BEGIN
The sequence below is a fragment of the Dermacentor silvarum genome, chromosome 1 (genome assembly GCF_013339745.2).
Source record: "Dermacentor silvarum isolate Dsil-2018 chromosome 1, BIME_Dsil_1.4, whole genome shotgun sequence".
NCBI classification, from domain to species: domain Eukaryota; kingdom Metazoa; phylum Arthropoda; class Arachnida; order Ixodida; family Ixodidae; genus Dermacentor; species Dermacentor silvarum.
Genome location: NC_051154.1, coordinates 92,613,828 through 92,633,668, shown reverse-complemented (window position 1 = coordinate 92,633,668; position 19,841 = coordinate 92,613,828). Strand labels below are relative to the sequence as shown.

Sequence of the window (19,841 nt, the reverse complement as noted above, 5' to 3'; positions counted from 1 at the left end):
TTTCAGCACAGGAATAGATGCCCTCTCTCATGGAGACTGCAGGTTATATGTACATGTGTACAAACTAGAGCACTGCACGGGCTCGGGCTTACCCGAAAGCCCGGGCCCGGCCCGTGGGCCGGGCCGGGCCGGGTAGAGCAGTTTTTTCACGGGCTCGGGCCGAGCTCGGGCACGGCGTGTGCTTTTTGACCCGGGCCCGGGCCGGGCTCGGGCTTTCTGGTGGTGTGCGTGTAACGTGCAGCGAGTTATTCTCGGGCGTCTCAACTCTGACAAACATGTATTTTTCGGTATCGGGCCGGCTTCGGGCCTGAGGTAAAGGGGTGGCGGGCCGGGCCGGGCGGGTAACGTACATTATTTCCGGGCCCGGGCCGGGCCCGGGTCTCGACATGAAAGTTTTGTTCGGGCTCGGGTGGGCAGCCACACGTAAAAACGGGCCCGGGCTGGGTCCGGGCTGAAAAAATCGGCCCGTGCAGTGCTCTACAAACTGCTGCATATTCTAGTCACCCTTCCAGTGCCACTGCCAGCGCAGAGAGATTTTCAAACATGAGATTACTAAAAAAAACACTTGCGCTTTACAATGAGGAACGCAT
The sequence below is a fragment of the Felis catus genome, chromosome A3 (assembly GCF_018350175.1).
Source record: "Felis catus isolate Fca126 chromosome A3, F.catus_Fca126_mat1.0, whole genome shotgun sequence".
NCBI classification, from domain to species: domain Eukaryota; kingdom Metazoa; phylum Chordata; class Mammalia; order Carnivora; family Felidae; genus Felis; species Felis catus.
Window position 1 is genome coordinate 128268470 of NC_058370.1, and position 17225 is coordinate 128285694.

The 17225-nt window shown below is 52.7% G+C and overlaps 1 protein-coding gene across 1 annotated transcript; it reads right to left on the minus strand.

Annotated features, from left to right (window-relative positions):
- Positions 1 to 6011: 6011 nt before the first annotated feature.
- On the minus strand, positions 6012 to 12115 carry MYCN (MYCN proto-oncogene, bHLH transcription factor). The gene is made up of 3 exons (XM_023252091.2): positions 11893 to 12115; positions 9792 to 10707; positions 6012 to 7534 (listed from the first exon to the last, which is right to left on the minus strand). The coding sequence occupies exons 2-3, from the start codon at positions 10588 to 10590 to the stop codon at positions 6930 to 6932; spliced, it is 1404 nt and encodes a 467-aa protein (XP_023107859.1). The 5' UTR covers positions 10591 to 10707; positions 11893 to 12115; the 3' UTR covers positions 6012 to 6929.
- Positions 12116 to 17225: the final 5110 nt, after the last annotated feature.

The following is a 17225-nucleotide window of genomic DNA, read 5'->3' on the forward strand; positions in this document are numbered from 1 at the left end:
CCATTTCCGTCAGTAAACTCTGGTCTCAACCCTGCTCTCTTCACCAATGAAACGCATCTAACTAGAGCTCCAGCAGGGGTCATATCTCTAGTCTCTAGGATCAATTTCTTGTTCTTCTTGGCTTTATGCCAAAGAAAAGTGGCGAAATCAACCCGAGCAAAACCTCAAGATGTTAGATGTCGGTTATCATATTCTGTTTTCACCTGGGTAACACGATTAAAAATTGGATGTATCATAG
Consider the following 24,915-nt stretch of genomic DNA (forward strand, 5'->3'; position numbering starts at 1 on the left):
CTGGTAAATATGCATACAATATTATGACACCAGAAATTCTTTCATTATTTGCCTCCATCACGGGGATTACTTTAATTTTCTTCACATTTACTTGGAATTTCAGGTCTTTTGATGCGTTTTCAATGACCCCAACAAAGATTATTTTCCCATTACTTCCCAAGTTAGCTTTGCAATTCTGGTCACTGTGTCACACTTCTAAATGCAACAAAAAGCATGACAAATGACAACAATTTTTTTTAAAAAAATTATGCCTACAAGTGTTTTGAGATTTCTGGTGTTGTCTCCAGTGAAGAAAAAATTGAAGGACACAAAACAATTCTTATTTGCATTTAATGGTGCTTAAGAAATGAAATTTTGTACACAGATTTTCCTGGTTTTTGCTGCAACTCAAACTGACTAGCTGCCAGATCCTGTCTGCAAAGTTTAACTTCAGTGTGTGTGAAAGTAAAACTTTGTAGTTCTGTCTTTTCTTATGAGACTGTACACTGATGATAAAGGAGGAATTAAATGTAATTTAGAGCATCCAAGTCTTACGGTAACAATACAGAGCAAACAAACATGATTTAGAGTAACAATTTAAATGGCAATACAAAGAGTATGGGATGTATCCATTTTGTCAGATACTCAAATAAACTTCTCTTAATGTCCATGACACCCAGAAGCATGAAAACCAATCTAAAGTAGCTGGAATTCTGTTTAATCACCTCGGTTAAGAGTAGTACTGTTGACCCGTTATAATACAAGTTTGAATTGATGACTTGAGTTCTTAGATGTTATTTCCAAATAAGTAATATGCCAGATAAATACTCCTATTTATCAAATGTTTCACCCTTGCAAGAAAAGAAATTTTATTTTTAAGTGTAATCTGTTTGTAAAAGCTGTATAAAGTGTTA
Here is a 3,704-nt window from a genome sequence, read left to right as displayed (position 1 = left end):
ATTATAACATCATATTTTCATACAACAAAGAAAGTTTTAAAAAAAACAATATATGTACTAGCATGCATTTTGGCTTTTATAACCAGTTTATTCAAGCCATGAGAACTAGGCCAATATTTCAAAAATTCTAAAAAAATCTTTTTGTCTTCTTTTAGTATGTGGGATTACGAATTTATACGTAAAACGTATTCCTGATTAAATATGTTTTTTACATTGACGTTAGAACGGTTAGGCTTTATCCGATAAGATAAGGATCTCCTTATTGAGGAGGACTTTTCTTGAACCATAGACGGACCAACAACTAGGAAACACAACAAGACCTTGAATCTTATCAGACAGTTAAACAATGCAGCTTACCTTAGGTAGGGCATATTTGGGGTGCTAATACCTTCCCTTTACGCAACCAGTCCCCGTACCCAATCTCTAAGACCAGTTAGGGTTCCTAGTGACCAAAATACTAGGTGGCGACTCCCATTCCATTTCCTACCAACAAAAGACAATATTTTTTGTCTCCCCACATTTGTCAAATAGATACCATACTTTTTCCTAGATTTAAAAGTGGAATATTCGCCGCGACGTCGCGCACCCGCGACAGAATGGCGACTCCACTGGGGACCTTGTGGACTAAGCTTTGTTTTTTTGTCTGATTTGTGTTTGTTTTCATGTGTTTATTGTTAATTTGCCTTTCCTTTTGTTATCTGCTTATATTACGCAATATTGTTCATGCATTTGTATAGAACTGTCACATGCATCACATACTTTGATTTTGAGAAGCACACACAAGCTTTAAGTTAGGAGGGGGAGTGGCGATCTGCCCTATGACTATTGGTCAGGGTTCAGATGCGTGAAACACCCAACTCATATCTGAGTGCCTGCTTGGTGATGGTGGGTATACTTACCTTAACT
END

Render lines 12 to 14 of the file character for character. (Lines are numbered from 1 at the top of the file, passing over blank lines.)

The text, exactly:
Annotated features, from left to right (window-relative positions):
- Positions 1 to 6011: 6011 nt before the first annotated feature.
- On the minus strand, positions 6012 to 12115 carry MYCN (MYCN proto-oncogene, bHLH transcription factor). The gene is made up of 3 exons (XM_023252091.2): positions 11893 to 12115; positions 9792 to 10707; positions 6012 to 7534 (listed from the first exon to the last, which is right to left on the minus strand). The coding sequence occupies exons 2-3, from the start codon at positions 10588 to 10590 to the stop codon at positions 6930 to 6932; spliced, it is 1404 nt and encodes a 467-aa protein (XP_023107859.1). The 5' UTR covers positions 10591 to 10707; positions 11893 to 12115; the 3' UTR covers positions 6012 to 6929.